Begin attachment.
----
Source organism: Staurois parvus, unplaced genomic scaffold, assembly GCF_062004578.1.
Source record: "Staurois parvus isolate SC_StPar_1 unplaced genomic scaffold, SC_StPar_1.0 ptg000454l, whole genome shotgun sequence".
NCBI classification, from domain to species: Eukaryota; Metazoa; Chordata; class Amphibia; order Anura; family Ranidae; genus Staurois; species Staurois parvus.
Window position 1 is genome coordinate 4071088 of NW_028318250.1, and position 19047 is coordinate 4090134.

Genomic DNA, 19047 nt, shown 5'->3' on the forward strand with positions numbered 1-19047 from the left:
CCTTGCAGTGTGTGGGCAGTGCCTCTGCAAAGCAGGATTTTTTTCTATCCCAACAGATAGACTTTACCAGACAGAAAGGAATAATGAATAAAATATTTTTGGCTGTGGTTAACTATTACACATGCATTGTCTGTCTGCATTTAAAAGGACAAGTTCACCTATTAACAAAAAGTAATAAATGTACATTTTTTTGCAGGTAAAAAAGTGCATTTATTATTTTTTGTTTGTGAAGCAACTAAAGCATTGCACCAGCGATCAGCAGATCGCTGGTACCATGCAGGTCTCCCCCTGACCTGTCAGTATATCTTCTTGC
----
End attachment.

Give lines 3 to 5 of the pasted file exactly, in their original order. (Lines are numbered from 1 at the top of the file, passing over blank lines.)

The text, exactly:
NCBI classification, from domain to species: Eukaryota; Metazoa; Chordata; class Amphibia; order Anura; family Ranidae; genus Staurois; species Staurois parvus.
Window position 1 is genome coordinate 4071088 of NW_028318250.1, and position 19047 is coordinate 4090134.

Genomic DNA, 19047 nt, shown 5'->3' on the forward strand with positions numbered 1-19047 from the left: